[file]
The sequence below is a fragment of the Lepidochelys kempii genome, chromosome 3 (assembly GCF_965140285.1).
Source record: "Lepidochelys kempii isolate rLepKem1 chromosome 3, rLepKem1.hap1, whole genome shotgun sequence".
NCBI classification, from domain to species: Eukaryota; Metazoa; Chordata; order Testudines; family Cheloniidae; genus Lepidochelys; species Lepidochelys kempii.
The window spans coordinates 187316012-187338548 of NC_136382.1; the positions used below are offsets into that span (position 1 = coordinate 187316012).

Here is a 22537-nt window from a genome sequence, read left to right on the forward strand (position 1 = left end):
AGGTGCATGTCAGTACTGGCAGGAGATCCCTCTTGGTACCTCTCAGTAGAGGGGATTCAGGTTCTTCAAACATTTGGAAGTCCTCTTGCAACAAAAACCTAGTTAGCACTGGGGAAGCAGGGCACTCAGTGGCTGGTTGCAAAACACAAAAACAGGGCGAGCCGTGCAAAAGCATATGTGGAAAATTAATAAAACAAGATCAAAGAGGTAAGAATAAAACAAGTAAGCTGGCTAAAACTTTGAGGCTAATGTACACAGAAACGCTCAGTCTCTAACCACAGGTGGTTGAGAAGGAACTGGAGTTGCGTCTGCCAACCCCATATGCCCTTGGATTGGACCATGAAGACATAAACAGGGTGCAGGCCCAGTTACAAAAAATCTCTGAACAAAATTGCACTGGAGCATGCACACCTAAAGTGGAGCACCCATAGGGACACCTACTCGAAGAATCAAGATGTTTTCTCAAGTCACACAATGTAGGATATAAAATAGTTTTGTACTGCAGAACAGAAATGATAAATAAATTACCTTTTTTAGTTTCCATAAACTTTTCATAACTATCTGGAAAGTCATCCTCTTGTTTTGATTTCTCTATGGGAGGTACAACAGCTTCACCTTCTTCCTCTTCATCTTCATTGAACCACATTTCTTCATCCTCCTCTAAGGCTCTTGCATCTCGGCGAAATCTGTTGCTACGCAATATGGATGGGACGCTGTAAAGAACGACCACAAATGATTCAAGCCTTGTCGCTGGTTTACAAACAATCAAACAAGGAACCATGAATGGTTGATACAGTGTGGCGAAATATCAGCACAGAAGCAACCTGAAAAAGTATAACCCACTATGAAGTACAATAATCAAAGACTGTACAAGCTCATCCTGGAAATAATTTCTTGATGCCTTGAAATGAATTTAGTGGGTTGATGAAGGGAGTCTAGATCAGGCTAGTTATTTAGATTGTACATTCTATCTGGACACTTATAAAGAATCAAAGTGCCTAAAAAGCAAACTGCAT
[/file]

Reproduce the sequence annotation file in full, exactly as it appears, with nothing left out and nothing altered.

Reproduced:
The sequence below is a fragment of the Lepidochelys kempii genome, chromosome 3 (assembly GCF_965140285.1).
Source record: "Lepidochelys kempii isolate rLepKem1 chromosome 3, rLepKem1.hap1, whole genome shotgun sequence".
NCBI classification, from domain to species: Eukaryota; Metazoa; Chordata; order Testudines; family Cheloniidae; genus Lepidochelys; species Lepidochelys kempii.
The window spans coordinates 187316012-187338548 of NC_136382.1; the positions used below are offsets into that span (position 1 = coordinate 187316012).

Here is a 22537-nt window from a genome sequence, read left to right on the forward strand (position 1 = left end):
AGGTGCATGTCAGTACTGGCAGGAGATCCCTCTTGGTACCTCTCAGTAGAGGGGATTCAGGTTCTTCAAACATTTGGAAGTCCTCTTGCAACAAAAACCTAGTTAGCACTGGGGAAGCAGGGCACTCAGTGGCTGGTTGCAAAACACAAAAACAGGGCGAGCCGTGCAAAAGCATATGTGGAAAATTAATAAAACAAGATCAAAGAGGTAAGAATAAAACAAGTAAGCTGGCTAAAACTTTGAGGCTAATGTACACAGAAACGCTCAGTCTCTAACCACAGGTGGTTGAGAAGGAACTGGAGTTGCGTCTGCCAACCCCATATGCCCTTGGATTGGACCATGAAGACATAAACAGGGTGCAGGCCCAGTTACAAAAAATCTCTGAACAAAATTGCACTGGAGCATGCACACCTAAAGTGGAGCACCCATAGGGACACCTACTCGAAGAATCAAGATGTTTTCTCAAGTCACACAATGTAGGATATAAAATAGTTTTGTACTGCAGAACAGAAATGATAAATAAATTACCTTTTTTAGTTTCCATAAACTTTTCATAACTATCTGGAAAGTCATCCTCTTGTTTTGATTTCTCTATGGGAGGTACAACAGCTTCACCTTCTTCCTCTTCATCTTCATTGAACCACATTTCTTCATCCTCCTCTAAGGCTCTTGCATCTCGGCGAAATCTGTTGCTACGCAATATGGATGGGACGCTGTAAAGAACGACCACAAATGATTCAAGCCTTGTCGCTGGTTTACAAACAATCAAACAAGGAACCATGAATGGTTGATACAGTGTGGCGAAATATCAGCACAGAAGCAACCTGAAAAAGTATAACCCACTATGAAGTACAATAATCAAAGACTGTACAAGCTCATCCTGGAAATAATTTCTTGATGCCTTGAAATGAATTTAGTGGGTTGATGAAGGGAGTCTAGATCAGGCTAGTTATTTAGATTGTACATTCTATCTGGACACTTATAAAGAATCAAAGTGCCTAAAAAGCAAACTGCAT